So, in Hopkins, we have an offense built around his strengths as a wide receiver that looks to routinely feature him as their main pass-catching option.
Many sites are predicting big improvements for the Texans in 2018. While we project them for 8.5 wins, ESPN has them going 11-5 and leading the AFC South while Vegas has them at +180 to win their division. This will likely lead to less volume for the Texans' pass game as the team enjoys more positive game scripts in 2018.
That shouldn't scare you off Hopkins, though. He is still a highly coveted fantasy asset, and here at numberFire we have him as one of the top producers in our projections. The volume should still be there one way or another.
What's interesting is that even after Watson went down to injury, Hopkins was able to maintain elite numbers in 2017. Via Pro Football Reference, here are his -- and his quarterback's -- numbers when targeted.
Hopkins has become a transcendent talent who can produce no matter who the quarterback is under center in Houston. He still posted strong yardage numbers with Savage and Yates throwing the ball. While statistical numbers point to a slight decline in touchdowns for Hopkins in 2018, he should still be one of the league leaders at the position.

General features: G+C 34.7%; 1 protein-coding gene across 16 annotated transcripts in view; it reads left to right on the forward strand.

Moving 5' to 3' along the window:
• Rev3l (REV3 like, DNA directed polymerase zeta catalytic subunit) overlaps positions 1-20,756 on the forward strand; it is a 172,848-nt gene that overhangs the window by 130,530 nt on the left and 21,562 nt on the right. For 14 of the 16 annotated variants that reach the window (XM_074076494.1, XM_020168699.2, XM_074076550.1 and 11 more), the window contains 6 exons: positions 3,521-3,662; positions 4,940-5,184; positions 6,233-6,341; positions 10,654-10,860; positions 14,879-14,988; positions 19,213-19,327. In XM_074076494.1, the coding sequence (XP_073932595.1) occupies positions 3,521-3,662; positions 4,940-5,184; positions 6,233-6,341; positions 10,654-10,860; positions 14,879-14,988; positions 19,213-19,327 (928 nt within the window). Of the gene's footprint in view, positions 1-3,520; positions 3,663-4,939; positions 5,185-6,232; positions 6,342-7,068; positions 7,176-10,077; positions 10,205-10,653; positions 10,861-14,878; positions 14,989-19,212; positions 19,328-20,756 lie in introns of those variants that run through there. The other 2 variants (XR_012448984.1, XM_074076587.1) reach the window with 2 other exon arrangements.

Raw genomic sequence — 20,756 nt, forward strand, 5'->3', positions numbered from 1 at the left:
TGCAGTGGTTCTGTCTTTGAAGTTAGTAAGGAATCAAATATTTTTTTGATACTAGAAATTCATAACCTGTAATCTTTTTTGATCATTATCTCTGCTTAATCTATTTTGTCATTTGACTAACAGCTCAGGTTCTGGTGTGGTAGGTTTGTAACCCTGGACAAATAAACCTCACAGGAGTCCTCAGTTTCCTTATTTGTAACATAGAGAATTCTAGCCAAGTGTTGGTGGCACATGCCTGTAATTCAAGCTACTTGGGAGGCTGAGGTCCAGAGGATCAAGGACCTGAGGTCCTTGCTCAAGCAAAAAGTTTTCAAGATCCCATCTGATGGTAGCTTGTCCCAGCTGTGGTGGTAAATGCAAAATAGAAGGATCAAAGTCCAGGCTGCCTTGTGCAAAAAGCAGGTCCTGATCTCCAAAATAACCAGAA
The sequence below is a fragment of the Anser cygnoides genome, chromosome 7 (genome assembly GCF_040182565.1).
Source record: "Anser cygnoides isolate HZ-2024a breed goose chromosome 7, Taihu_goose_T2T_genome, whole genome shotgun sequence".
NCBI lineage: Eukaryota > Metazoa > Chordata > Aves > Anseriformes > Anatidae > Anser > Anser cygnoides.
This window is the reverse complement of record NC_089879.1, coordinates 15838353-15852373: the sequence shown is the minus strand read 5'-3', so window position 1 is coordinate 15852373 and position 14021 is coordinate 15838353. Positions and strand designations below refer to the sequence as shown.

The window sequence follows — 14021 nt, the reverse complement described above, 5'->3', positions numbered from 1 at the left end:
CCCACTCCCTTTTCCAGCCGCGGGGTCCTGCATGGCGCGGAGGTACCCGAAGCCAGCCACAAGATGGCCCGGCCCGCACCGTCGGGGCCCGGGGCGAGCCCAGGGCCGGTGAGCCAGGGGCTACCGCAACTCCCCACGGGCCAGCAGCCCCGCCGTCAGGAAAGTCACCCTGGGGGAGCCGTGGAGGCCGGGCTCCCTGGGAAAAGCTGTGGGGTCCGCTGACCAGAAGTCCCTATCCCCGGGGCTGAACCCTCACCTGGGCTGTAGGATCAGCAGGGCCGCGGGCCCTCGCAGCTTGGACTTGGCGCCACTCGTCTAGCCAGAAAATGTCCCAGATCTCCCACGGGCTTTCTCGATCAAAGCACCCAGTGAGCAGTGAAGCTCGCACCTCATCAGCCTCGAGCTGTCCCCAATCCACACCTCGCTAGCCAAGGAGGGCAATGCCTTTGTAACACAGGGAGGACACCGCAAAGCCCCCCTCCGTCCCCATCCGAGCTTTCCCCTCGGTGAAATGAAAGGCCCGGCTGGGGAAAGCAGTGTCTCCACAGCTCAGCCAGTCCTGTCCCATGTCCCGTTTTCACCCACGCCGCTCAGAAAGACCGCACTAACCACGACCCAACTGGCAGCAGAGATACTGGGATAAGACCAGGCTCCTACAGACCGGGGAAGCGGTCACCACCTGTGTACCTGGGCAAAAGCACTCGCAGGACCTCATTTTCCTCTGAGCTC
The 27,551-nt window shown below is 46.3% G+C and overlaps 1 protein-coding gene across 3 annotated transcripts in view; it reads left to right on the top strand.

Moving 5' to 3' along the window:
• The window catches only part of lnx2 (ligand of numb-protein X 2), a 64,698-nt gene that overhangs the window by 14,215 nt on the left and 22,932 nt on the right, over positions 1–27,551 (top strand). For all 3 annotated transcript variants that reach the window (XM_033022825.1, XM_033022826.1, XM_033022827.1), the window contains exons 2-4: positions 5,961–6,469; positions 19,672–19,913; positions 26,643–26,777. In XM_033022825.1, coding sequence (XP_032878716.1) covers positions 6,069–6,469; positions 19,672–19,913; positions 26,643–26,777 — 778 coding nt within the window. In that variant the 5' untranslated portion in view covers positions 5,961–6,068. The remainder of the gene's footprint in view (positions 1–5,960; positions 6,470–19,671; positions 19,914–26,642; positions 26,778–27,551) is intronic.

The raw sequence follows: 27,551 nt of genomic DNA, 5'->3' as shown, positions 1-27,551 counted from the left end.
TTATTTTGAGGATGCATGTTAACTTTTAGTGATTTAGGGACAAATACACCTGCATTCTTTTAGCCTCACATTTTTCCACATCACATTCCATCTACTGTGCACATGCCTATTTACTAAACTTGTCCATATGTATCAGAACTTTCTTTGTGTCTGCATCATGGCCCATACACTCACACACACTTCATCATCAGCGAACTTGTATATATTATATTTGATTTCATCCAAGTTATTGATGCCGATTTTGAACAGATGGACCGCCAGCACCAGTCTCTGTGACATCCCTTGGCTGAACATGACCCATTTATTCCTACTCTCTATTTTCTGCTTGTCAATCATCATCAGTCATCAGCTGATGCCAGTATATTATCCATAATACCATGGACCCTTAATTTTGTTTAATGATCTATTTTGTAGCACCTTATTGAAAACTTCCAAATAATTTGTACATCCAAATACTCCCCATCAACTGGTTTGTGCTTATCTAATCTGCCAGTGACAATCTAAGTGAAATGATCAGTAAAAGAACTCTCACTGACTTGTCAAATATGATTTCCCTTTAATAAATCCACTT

Per Fantasy Football Calculator's average draft position (ADP) data, Hopkins will cost you a first-round pick no matter what the format is -- and that's right where he belongs. As we saw in 2018, Hopkins' ceiling is double-digit touchdowns, and with a healthy Watson for the entire season, there's no reason he shouldn't be able to top his receiving yardage mark, especially if he plays all 16 games (he played 15 a year ago).
Hopkins has one of the highest ceilings in fantasy football. Owners shouldn't expect that 2017 touchdown production, but our projections see something around 90 receptions 1,300 receiving yards and 9 touchdowns. That trails only two other receivers -- Antonio Brown and Julio Jones -- and it is not far off the mark of Jones. With Brown the clearcut number-one, Hopkins finishing as the second-best receiver in fantasy is not out of the question.